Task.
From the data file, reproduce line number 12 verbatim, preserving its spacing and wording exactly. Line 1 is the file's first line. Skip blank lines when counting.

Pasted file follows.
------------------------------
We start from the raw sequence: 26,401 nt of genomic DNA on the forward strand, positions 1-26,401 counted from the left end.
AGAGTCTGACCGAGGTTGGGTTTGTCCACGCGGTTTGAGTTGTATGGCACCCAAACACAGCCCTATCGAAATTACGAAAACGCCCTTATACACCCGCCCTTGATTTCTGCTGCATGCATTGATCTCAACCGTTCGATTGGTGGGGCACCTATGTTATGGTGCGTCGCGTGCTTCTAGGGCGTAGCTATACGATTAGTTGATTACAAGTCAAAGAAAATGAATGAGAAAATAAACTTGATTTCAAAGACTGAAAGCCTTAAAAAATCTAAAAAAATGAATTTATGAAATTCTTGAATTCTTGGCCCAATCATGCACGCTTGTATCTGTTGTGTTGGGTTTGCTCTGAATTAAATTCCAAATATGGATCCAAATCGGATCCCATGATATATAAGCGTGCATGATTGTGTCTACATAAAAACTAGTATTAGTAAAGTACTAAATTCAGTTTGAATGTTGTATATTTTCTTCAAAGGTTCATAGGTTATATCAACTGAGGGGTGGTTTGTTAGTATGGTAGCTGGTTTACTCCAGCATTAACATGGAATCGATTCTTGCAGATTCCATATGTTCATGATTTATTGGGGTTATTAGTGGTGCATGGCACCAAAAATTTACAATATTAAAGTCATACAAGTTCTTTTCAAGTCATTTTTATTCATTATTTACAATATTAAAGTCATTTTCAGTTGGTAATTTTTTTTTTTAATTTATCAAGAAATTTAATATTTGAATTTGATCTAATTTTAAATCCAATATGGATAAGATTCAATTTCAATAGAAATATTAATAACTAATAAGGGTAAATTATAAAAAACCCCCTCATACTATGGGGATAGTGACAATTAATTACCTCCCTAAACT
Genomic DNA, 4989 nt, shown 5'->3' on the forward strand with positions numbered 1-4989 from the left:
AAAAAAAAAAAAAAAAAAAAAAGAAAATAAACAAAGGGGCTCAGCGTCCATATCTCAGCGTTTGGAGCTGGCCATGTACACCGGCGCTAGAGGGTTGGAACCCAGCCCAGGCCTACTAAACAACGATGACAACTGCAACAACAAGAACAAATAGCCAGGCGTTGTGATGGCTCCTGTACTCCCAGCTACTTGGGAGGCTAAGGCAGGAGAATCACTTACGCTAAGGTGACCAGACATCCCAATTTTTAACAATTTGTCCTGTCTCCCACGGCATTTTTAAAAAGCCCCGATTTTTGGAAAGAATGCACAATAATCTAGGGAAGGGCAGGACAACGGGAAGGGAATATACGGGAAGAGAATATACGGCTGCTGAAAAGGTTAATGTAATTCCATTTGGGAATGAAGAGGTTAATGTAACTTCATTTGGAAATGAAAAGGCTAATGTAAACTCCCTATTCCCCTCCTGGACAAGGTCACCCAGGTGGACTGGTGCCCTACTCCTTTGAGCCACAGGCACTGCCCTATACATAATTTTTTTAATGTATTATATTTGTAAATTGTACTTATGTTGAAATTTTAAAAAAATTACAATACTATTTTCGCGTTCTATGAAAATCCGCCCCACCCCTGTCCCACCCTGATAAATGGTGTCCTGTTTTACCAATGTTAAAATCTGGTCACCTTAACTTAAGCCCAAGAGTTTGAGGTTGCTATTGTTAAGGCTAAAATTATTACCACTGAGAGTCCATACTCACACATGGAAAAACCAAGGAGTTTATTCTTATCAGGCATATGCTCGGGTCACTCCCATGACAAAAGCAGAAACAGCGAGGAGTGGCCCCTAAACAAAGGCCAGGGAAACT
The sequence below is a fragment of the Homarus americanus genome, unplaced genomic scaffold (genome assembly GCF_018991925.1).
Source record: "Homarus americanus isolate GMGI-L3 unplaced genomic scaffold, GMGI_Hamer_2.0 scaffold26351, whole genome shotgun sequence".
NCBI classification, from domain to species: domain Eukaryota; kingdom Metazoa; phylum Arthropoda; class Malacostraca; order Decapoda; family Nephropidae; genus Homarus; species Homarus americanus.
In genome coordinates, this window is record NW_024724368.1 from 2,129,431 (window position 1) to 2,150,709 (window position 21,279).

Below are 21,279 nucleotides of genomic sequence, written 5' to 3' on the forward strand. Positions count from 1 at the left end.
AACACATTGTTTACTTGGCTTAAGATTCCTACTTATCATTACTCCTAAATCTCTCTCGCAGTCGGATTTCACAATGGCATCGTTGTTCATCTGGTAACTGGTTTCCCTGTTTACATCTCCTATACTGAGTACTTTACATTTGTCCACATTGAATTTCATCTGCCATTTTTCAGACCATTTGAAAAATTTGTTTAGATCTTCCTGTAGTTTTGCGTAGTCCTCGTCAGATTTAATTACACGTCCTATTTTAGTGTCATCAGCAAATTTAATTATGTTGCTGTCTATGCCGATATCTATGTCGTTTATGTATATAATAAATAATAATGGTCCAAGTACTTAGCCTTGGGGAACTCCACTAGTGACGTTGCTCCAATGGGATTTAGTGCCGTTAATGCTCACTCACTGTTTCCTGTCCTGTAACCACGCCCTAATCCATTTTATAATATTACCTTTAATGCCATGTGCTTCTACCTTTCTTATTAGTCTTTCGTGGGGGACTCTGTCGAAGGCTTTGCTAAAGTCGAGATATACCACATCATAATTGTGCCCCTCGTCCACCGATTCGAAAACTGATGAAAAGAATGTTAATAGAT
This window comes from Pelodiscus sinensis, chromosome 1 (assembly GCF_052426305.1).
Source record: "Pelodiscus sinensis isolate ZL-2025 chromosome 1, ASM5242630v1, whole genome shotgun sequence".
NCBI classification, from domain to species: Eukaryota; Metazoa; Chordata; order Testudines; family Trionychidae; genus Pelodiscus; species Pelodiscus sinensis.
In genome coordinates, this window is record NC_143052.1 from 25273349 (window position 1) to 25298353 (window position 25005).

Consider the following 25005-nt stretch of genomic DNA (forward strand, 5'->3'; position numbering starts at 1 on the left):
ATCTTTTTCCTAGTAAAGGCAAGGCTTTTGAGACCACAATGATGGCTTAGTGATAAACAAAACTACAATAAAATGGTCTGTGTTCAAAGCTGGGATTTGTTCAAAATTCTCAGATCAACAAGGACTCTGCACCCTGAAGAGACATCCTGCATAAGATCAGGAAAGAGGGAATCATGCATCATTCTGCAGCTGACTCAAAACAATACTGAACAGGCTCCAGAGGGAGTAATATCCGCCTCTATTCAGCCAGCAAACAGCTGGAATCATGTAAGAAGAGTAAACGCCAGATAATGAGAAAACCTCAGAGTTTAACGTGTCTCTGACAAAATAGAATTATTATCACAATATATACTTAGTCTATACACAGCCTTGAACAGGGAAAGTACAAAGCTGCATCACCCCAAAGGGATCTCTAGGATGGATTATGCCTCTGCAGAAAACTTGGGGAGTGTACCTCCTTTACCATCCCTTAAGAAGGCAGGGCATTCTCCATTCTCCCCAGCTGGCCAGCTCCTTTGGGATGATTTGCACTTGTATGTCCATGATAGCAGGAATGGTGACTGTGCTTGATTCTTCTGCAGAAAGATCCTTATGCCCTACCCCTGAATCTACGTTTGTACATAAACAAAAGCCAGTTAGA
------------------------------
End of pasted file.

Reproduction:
Source record: "Pelodiscus sinensis isolate ZL-2025 chromosome 1, ASM5242630v1, whole genome shotgun sequence".